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Government must act now to guard NHS against tough winter

The  NHS is facing a backlog of 5.5m patients that cannot be ignored, the NHS Confederation has warned. 

NHS bosses say it is continuing to make progress on non-urgent care despite experiencing one of its busiest summers ever, new figures show today.

The number of patients waiting longer than 18 weeks for care has dropped by almost 25,000 while those waiting more than a year fell by almost 32,000.

Average waiting times for elective care is down for the fourth month in a row to 10.4 weeks, more than seven weeks lower than this time last year.

More diagnostic tests were carried out this month than at any point over the last year with almost two million tests carried out in July – up by more than 747,000 on the same period last year.

Around a quarter of a million people were checked for cancer in June, the second-highest number on record and more than 27,000 people started treatment for cancer in the same period, a 42% increase in June last year.

The NHS has seen more than eight million elective patients since the start of the pandemic in March 2020, while seeing over 420,000 Covid patients, meaning for every Covid patient the NHS has seen five non-Covid elective patients.

However, Dr Layla McCay, director of policy at the NHS Confederation, said the NHS still faces a monumental challenge.

‘NHS teams have been working incredibly hard to restore services and care for as many patients as possible, with the number of people waiting over a year to start treatment falling by a further 32,000 month-on-month – a remarkable feat against a backdrop of workforce shortages and reduced capacity because of infection control requirements.

‘With the second-highest number of people on record checked for cancer in June, it’s clear how much progress is being made. But the NHS still faces a monumental challenge.

‘We cannot escape the fact that there is now a backlog of 5.5m patients, or that pressure across the health service is still increasing, with 2.16 million A&E attendances in July – the highest since winter 2019 and amounting to some 70,000 attendances a day.

‘The government must take steps now to make sure the NHS can cope as autumn and winter are expected to be even tougher than usual this year.

‘Health leaders urgently need clarity on funding for the second half of the financial year and beyond.

‘Without this, trusts risk having to spend money for which they might not be reimbursed, to manage ongoing Covid-19 pressures, keep making sure people can leave the hospital as soon as they are medically fit, and manage capital requirements.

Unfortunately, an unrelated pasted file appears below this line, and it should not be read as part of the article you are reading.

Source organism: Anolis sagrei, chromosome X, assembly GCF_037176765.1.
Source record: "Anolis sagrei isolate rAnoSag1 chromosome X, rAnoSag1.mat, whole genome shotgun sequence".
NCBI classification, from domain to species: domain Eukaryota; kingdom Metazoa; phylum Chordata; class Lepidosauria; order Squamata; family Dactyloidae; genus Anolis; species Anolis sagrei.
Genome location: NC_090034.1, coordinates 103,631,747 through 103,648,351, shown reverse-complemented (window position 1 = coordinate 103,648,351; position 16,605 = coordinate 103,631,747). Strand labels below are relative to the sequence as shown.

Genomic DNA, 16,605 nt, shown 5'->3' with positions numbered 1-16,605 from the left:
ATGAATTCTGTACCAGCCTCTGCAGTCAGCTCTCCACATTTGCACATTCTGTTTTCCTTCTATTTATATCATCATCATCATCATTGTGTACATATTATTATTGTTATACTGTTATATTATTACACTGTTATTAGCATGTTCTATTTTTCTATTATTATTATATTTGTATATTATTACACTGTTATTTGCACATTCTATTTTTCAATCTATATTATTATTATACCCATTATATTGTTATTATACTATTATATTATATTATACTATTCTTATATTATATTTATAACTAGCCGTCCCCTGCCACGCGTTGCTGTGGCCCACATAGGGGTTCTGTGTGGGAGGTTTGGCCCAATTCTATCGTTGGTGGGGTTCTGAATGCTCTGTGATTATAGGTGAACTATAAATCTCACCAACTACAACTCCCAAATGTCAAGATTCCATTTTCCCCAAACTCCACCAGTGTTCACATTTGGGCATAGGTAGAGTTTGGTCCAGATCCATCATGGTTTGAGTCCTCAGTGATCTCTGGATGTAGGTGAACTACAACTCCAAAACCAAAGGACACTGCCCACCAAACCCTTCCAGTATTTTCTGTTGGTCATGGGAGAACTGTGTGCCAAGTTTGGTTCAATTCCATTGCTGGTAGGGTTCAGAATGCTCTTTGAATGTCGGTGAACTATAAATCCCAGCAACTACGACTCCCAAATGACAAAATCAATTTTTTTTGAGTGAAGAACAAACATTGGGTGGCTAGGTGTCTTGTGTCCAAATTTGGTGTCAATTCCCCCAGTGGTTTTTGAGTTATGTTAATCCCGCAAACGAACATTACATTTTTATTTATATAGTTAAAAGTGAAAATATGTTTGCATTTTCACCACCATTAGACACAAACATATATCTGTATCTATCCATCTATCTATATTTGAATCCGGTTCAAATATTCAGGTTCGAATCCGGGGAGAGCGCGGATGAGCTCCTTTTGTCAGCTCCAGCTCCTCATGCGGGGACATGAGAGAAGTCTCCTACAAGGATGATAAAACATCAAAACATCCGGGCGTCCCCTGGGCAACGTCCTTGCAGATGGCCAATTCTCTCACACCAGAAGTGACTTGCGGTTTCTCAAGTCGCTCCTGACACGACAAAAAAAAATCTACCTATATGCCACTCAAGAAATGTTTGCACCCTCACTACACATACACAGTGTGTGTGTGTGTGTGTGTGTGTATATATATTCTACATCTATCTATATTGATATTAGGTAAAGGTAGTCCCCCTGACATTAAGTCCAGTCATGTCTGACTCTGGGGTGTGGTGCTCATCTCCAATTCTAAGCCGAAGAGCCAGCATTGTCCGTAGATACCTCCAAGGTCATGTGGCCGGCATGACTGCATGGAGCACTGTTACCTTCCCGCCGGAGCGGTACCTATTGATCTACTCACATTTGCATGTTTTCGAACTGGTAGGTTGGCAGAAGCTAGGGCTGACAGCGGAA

‘The NHS will continue to do all it can to care for all patients, but we must acknowledge the pandemic could still cause further disruption. We can all keep taking simple steps to protect ourselves and others from Covid-19, especially as self-isolation requirements are set to be reduced.

‘That includes wearing face coverings, keeping up hand hygiene, and getting both doses of a vaccine.’

man in white and blue robe standing near white wooden door

The progress in recovering services has been made despite hospitals experiencing one of its busiest summers ever with 70,000 A&E attendances a day in July, almost 20,000 more each day than this time last year.

NHS bosses said July was a busy month for the ambulance service with more than one million calls to 999 answered, the highest number ever. The service also saw the highest ever number of ambulance callouts for life threatening conditions with 82,000 calls – 8,000 more than the previous record high in June.

The NHS is reminding patients that the best way to seek urgent care is by first calling 111 or using NHS 111 Online for an assessment that will refer to the most appropriate service available. NHS 111 can book you an appointment at your local A&E meaning you have an allocated time to attend and be treated, with 75,000 A&E appointments booked in July alone.

Professor Stephen Powis, national medical director for NHS England, said: ‘NHS staff have made effective use of the additional resources made available to us to recover services which were inevitably disrupted during the pandemic, and we are continuing to tackle the Covid backlog.

‘This has come as services have seen some of the highest ever number of patients coming forward for care during the summer months, all at the same time as delivering the biggest and most precise vaccine roll-out in our history.

‘I would urge anyone who needs the NHS to come forward through NHS 111 Online so that staff can help you with the best option for your care.’

Photo Credit – SJ Objio

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